Jumping through hoops

The municipal plan for a new basketball arena is a welcome development, but is it enough?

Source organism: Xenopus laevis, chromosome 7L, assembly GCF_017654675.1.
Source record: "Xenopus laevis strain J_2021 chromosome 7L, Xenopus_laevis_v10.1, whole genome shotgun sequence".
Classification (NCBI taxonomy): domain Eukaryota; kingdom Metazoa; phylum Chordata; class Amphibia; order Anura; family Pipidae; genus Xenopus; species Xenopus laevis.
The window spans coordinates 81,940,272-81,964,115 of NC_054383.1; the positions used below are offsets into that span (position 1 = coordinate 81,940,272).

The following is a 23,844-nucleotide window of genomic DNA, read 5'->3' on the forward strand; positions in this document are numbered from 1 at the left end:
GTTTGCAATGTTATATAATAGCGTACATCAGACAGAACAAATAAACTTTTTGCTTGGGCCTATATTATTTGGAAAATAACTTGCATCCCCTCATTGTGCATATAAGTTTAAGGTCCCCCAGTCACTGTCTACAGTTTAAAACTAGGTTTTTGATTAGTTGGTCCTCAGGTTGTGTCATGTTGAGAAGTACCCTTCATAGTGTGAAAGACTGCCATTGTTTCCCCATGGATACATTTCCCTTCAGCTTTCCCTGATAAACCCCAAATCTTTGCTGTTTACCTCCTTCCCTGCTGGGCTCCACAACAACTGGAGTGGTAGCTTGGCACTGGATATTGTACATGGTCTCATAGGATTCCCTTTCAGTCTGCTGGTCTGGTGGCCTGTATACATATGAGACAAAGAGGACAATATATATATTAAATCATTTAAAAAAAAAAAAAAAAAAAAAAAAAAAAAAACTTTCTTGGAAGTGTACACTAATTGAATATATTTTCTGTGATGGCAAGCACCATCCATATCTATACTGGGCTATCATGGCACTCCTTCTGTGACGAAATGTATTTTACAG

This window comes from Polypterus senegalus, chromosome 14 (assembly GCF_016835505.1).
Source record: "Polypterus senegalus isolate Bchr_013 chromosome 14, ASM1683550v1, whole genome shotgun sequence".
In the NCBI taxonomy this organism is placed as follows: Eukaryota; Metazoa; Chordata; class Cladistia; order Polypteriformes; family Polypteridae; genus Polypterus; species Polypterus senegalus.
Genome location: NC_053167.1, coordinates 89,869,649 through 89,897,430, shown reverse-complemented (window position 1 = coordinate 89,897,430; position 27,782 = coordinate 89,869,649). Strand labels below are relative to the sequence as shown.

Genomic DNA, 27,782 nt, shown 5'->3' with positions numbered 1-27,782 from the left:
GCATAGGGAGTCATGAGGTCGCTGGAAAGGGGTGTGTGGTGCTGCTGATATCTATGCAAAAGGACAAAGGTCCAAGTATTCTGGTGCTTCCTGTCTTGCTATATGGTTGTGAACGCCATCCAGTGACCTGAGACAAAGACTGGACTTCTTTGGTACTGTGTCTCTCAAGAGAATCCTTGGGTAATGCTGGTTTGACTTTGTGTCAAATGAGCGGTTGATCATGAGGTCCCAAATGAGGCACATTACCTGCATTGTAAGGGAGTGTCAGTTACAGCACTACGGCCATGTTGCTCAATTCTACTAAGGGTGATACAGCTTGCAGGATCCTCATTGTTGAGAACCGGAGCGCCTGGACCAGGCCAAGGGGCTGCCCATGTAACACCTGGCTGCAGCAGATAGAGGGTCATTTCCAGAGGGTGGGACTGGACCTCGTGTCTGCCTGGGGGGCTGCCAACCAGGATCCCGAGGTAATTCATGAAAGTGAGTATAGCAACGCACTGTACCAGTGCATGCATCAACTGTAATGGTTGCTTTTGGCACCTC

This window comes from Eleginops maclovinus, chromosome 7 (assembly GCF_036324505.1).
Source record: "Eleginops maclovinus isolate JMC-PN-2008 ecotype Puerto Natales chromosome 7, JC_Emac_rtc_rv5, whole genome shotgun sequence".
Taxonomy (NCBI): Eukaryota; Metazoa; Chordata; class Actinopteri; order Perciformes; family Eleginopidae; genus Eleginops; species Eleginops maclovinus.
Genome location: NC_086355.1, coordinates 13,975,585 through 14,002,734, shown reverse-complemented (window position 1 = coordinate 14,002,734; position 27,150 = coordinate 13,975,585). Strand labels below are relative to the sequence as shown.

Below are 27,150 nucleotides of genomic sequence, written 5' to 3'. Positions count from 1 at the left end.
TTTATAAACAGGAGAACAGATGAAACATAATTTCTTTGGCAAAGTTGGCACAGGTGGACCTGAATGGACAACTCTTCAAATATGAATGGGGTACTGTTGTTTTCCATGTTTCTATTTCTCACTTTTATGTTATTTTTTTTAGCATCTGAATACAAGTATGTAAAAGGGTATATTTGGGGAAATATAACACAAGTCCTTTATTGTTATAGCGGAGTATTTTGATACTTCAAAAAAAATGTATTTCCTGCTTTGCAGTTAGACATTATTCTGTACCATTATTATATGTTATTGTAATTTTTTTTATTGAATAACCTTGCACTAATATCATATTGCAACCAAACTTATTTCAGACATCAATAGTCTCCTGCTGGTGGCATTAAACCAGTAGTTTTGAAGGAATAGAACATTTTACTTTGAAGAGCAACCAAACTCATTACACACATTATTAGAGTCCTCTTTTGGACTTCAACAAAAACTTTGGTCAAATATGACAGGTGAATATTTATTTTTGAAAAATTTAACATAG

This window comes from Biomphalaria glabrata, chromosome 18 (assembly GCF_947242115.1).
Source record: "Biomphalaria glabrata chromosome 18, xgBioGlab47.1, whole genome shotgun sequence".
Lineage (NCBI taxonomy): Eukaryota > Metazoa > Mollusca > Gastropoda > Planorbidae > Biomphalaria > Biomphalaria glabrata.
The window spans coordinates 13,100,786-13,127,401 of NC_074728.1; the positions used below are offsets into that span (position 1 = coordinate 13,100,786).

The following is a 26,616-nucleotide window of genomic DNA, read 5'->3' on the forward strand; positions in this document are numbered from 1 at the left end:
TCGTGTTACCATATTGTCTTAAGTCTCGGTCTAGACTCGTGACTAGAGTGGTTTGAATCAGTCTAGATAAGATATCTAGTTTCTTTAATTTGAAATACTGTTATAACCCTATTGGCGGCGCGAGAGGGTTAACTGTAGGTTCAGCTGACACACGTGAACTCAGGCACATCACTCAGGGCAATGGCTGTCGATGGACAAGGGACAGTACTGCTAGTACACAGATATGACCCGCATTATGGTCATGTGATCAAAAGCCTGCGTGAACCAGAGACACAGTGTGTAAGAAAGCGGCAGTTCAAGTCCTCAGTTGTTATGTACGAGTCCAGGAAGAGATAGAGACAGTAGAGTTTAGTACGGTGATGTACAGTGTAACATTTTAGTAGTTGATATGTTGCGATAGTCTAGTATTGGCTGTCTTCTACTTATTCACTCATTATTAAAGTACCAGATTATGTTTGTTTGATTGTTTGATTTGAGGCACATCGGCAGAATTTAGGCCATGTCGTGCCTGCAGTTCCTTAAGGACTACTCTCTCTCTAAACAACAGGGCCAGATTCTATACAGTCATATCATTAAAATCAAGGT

Without a doubt, the hall where Hapoel Jerusalem plays its basketball games is an embarrassment. The 2,400 capacity Malha "Arena" is not much bigger than many American high school gyms. In fact, many of the American players who join the team played in arenas double that size in high school and four or five times the size in college. Jerusalem is an iconic international city and clearly deserves sports teams and venues that reflect its status on the world stage. We should be compared to other religious centers such as Rome, which hosts one of the world's greatest soccer teams (Roma), and a Euroleague basketball team in Lottomatica Roma. When European teams travel here to play Hapoel in its ULEB Cup fixtures, players and management are hardly impressed by the facilities. So at first glance the recent decision by the Jerusalem municipality's finance committee to approve the construction of a brand new NIS 130 million, 5,500-seat basketball arena in the capital's Malha district by 2010 appeared to be a great move. The press release about the project proclaimed that the CEO of Moriah, the company building the new arena, will be giving the city its very own Madison Square Garden. The municipality spokesman was bubbling with excitement over the possibilities of how this multi-purpose venue could be used, such as hosting pop concerts. But a closer look at the facts of the matter reveals a number of glaring problems, which really highlight Jerusalem's (and Israel's) lack of appreciation for the impact that high quality professional sports can have on its image and - of course - its economy. Naturally, the artist's impression pictures of the new arena make it look nice, shiny and modern. But the main barrier that has prevented Hapoel from advancing to the top level of European basketball has been the number of seats in its home court. In most other European sports competitions, such as soccer's Champions League, teams from each country qualify purely on merit. The highest ranked teams in each country's domestic league play in the Champions League the following season. In basketball it is different. Though some spots in the Euroleague are reserved for domestic champions, others are awarded to teams that sign long-term contracts with the league. However, for any team to join the competition it must meet certain criteria, including having a full front office with a press officer and professionals in charge of ticket sales. Another requirement is a seating minimum, which until now has been 5,000 and starting next year will grow to 10,000. In 2004, after Hapoel won the ULEB Cup final, it was invited to enter the Euroleague, but Malha's capacity was only half the number required. Even though they could have played their European games in Tel Aviv at the 10,000 capacity Nokia Arena, the team from Jerusalem declined and remained in the ULEB Cup. It is the only ULEB Cup winner to pass up the opportunity to join the Euroleague. So what is the point of building a basketball arena that only holds 5,500 people? How will Jerusalem ever be able to play on the world stage, in the competition which is broadcast around the world and recognized as the best outside the NBA? True, the municipality has stressed that the new venue would have the option to build an extra 5,000 seats, but there is no way the Euroleague would accept Hapoel until these seats are installed, and the municipality is unlikely to invest the extra NIS 27m. needed to reconstruct the arena unless it has been accepted into the Euroleague. It's a bit of a vicious circle. Surely it would be a good investment to find the extra money to make the arena the requisite size from the start. When questioned about this, a municipality spokesman first cited budget constraints imposed by funders Mifal Hapayis and the Sports Betting Council, and then claimed that Hapoel doesnt need a venue with more than 5,000 seats because they have worked out that that is the maximum number of fans that they have anyway. This totally belittles the amount of sports lovers in this city and its surrounding areas. From Ma'aleh Adumim to Modi'in and Beit Shemesh, supporters would flock to Jerusalem to watch a top basketball team of the caliber of the Maccabi Tel Aviv of the past. The boost this could give the city, both in terms of image and economics, is worth far more than the NIS 27m. that the powers-that-be are trying to save.